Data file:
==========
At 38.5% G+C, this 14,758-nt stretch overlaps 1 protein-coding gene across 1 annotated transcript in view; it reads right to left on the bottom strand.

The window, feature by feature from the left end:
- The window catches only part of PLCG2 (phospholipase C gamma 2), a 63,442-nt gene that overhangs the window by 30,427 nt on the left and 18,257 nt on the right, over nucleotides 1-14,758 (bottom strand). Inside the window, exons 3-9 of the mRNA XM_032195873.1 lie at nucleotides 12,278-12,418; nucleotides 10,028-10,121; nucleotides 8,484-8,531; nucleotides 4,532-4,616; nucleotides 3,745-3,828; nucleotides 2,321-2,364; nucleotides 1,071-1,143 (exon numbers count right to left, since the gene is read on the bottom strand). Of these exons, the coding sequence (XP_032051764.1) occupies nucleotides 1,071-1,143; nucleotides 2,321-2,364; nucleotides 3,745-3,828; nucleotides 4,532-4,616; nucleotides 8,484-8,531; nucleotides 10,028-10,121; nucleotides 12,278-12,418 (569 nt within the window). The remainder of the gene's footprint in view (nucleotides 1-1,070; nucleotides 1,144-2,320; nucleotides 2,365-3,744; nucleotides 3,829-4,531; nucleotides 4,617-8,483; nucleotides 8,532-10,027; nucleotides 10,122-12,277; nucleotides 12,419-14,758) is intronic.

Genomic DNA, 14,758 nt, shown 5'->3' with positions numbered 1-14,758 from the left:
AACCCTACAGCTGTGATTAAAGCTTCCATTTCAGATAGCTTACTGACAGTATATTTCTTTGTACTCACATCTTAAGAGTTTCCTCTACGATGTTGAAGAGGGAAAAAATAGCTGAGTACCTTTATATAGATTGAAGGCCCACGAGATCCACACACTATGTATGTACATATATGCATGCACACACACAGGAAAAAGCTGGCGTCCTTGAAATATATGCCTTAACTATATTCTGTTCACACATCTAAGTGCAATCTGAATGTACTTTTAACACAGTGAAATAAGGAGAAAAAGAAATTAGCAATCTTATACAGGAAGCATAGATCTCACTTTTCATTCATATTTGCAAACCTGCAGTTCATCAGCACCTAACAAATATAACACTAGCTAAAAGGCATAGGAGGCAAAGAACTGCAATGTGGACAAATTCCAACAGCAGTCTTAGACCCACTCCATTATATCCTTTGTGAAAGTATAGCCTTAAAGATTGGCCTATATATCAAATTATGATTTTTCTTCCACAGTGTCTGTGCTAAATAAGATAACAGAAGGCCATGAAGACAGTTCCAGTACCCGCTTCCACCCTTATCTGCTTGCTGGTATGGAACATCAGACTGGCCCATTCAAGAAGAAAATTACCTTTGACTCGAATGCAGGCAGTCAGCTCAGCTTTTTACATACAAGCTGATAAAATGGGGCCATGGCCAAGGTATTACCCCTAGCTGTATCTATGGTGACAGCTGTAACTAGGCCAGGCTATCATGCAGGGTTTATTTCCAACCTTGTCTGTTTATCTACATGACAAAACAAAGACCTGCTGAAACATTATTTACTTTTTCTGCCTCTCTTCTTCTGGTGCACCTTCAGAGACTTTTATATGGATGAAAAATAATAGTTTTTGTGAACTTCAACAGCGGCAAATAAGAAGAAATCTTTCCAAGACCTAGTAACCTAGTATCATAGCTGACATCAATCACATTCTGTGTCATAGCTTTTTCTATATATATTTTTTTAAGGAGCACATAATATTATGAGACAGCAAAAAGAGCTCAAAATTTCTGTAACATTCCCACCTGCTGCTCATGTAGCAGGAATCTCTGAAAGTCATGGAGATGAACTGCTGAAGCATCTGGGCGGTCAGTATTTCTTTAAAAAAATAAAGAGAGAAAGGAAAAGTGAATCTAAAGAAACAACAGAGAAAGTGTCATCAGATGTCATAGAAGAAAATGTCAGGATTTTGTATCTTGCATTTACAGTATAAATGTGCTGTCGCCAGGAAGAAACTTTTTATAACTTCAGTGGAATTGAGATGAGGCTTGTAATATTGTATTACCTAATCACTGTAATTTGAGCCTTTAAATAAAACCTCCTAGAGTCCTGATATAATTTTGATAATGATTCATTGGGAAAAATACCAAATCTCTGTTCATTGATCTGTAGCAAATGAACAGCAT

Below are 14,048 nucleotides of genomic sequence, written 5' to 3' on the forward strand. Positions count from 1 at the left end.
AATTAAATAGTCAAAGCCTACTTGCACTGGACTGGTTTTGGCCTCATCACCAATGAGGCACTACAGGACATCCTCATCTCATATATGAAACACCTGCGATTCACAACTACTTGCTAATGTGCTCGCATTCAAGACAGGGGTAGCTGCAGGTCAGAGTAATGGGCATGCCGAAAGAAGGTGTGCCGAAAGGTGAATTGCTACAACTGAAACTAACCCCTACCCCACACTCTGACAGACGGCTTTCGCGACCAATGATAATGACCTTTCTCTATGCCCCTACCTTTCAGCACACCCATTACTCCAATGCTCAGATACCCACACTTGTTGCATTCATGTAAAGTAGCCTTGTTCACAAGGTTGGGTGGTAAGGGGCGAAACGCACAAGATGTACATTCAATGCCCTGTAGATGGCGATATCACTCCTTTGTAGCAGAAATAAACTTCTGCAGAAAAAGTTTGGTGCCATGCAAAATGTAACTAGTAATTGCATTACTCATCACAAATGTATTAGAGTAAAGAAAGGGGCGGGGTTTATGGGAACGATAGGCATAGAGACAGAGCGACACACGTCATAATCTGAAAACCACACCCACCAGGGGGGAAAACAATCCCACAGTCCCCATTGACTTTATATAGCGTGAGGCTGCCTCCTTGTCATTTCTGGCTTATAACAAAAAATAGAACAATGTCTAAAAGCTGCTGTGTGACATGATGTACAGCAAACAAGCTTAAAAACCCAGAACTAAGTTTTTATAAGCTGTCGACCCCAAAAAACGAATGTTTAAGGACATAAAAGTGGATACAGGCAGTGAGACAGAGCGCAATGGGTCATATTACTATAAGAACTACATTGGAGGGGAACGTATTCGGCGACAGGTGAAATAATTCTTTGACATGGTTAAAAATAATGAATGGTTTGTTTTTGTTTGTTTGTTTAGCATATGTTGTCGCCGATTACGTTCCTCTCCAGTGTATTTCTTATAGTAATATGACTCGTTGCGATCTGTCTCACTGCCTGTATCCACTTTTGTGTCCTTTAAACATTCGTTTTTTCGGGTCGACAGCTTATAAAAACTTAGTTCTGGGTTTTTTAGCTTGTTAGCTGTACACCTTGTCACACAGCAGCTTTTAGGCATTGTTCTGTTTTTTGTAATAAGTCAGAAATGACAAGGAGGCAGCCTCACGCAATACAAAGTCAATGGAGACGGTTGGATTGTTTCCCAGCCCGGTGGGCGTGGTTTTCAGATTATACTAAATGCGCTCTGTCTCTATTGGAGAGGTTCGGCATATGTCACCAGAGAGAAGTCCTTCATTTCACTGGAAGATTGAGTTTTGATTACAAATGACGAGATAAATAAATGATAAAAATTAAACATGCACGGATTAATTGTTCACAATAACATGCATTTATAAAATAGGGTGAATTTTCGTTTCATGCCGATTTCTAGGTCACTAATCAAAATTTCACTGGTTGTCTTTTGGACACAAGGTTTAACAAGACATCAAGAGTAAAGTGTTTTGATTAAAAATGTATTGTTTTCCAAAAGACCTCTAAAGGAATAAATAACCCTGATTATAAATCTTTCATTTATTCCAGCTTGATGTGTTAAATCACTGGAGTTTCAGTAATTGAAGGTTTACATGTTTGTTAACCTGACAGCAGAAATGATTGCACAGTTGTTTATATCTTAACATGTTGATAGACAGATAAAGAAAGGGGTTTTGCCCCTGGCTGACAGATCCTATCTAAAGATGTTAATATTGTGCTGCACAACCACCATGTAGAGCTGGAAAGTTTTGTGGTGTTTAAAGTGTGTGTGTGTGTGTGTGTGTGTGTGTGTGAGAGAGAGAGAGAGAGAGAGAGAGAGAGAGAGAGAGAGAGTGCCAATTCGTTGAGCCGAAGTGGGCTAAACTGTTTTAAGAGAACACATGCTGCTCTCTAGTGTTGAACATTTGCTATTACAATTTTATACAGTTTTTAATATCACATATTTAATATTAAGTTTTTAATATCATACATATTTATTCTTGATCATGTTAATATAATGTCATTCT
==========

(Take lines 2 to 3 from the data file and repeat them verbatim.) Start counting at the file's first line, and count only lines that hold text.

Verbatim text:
The window, feature by feature from the left end:
- The window catches only part of PLCG2 (phospholipase C gamma 2), a 63,442-nt gene that overhangs the window by 30,427 nt on the left and 18,257 nt on the right, over nucleotides 1-14,758 (bottom strand). Inside the window, exons 3-9 of the mRNA XM_032195873.1 lie at nucleotides 12,278-12,418; nucleotides 10,028-10,121; nucleotides 8,484-8,531; nucleotides 4,532-4,616; nucleotides 3,745-3,828; nucleotides 2,321-2,364; nucleotides 1,071-1,143 (exon numbers count right to left, since the gene is read on the bottom strand). Of these exons, the coding sequence (XP_032051764.1) occupies nucleotides 1,071-1,143; nucleotides 2,321-2,364; nucleotides 3,745-3,828; nucleotides 4,532-4,616; nucleotides 8,484-8,531; nucleotides 10,028-10,121; nucleotides 12,278-12,418 (569 nt within the window). The remainder of the gene's footprint in view (nucleotides 1-1,070; nucleotides 1,144-2,320; nucleotides 2,365-3,744; nucleotides 3,829-4,531; nucleotides 4,617-8,483; nucleotides 8,532-10,027; nucleotides 10,122-12,277; nucleotides 12,419-14,758) is intronic.